Pre-COPD relates to individuals of any age who have respiratory symptoms with or without structural and/or functional abnormalities, in the absence of airflow limitation, and who may develop persistent airflow limitation over time. Individuals with symptoms but without spirometrically defined obstruction compose a heterogeneous group, with some having dyspnea and others having chronic bronchitis. Some of these individuals may never develop spirometrically defined airflow obstruction, whereas others will experience rapid lung function decline and develop the overt disease.[3],[4] This new understanding of COPD provides novel opportunities for prevention, early diagnosis, and intervention.[5]

The term "pre-COPD" has been recently proposed to identify individuals of any age who have respiratory symptoms with/without structural and/or functional abnormalities, in the absence of airflow limitation (FEV1/FVC >0.7), and who may (or may not) develop persistent airflow limitation (i.e., COPD) over time.[6],[7] Individuals with pre-COPD are likely to demonstrate:

  1. Respiratory symptoms, including cough with sputum production
  2. Physiologic abnormalities, including low-normal FEV1, reduced Diffusion capacity for carbon monoxide (DLCO), and/or accelerated FEV1 decline
  3. Radiographic abnormalities, including airway abnormalities and emphysema.

This is an important stage, which gives a window of opportunity for the clinician as well as patients, to prevent an otherwise progressive, incurable disease with much morbidity and mortality. Considering the economic burden of treating COPD on the individual, family, and society, it is very important that every clinician should focus on identifying pre-COPD and intervene with appropriate steps to prevent progression to full-blown COPD. Such individuals should be on regular follow-ups undergoing spirometric evaluation, DLCO measurements, and imaging.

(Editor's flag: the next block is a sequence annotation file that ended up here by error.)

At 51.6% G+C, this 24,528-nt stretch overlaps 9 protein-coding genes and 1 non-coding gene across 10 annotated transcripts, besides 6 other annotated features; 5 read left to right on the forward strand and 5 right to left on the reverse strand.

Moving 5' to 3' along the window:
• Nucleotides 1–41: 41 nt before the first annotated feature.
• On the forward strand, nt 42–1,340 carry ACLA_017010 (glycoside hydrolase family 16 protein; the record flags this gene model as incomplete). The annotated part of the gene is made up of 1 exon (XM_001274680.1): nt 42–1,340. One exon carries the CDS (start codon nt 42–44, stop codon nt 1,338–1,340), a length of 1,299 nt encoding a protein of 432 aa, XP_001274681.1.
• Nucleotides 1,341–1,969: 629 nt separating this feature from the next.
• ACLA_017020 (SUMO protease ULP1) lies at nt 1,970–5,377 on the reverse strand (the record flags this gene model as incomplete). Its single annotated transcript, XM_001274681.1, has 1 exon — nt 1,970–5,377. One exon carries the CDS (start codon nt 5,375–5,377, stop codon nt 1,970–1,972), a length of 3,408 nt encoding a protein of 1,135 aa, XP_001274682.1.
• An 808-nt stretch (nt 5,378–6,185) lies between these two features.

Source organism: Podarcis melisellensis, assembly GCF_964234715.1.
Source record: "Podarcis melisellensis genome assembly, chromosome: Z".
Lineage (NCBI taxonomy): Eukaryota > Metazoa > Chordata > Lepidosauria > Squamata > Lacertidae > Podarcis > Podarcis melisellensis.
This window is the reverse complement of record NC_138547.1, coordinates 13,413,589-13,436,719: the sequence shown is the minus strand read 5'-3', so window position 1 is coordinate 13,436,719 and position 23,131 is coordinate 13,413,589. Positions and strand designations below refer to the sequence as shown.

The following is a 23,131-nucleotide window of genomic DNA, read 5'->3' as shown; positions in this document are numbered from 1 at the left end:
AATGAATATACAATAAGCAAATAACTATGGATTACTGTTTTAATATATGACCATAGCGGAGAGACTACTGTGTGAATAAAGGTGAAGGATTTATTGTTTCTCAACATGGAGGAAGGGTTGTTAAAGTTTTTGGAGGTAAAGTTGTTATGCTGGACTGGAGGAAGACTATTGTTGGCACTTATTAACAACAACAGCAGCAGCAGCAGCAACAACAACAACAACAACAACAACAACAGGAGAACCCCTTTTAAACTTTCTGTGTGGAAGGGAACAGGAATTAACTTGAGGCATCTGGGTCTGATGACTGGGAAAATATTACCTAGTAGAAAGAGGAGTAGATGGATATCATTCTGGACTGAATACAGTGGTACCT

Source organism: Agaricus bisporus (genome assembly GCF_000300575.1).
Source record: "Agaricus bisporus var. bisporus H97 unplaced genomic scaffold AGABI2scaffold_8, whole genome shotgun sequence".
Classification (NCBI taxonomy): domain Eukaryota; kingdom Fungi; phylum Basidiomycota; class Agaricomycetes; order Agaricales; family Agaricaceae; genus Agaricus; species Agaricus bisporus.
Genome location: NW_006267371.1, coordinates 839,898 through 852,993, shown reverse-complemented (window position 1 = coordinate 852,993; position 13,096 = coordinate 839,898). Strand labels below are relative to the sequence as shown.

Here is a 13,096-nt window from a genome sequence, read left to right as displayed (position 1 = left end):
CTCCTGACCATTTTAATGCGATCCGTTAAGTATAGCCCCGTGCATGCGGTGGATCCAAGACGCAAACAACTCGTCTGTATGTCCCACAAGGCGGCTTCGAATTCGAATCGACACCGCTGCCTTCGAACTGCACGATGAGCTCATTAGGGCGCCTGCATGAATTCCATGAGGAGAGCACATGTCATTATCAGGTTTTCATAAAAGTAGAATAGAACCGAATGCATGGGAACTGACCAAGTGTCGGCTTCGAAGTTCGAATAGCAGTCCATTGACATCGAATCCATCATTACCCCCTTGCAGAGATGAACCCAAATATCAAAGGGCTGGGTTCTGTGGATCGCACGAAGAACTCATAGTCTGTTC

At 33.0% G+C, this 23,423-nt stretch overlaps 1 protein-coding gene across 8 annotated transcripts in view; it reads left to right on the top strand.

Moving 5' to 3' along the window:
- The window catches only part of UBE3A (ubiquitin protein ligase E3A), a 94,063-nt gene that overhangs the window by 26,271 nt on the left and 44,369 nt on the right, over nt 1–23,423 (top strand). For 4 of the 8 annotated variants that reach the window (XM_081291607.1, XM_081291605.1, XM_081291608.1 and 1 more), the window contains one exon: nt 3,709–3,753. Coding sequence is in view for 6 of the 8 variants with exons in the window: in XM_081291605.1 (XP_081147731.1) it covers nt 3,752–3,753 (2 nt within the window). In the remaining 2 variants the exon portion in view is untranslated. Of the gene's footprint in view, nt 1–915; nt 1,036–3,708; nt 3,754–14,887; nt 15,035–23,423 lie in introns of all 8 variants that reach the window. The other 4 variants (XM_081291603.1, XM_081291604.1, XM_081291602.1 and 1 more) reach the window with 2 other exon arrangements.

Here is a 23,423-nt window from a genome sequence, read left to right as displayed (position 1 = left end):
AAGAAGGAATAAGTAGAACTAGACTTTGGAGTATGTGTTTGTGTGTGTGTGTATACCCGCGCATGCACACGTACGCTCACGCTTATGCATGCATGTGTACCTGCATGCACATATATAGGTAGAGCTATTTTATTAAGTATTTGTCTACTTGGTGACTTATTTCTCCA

From the Editorial Desk of JALH

  References Top

Pauwels RA, Buist AS, Calverley PM, Jenkins CR, Hurd SS, GOLD Scientific Committee. Global strategy for the diagnosis, management, and prevention of chronic obstructive pulmonary disease. NHLBI/WHO Global initiative for chronic obstructive lung disease (GOLD) workshop summary. Am J Respir Crit Care Med 2001;163:1256-76.  Back to cited text no. 1
Vestbo J, Lange P. Can GOLD stage 0 provide information of prognostic value in chronic obstructive pulmonary disease? Am J Respir Crit Care Med 2002;166:329-32.  Back to cited text no. 2
Lindberg A, Jonsson AC, Rönmark E, Lundgren R, Larsson LG, Lundbäck B. Ten-year cumulative incidence of COPD and risk factors for incident disease in a symptomatic cohort. Chest 2005;127:1544-52.  Back to cited text no. 3
Kalhan R, Dransfield MT, Colangelo LA, Cuttica MJ, Jacobs DR Jr., Thyagarajan B, et al. Respiratory symptoms in young adults and future lung disease. The CARDIA lung study. Am J Respir Crit Care Med 2018;197:1616-24.  Back to cited text no. 4
Agust&#!237; A, Hogg JC. Update on the pathogenesis of chronic obstructive pulmonary disease. N Engl J Med 2019;381:1248-56.  Back to cited text no. 5
Celli BR, Agustí A. COPD: Time to improve its taxonomy? ERJ Open Res 2018;4:00132-2017.  Back to cited text no. 6
Regan EA, Lynch DA, Curran-Everett D, Curtis JL, Austin JH, Grenier PA, et al. Clinical and radiologic disease in smokers with normal spirometry. JAMA Intern Med 2015;175:1539-49.  Back to cited text no. 7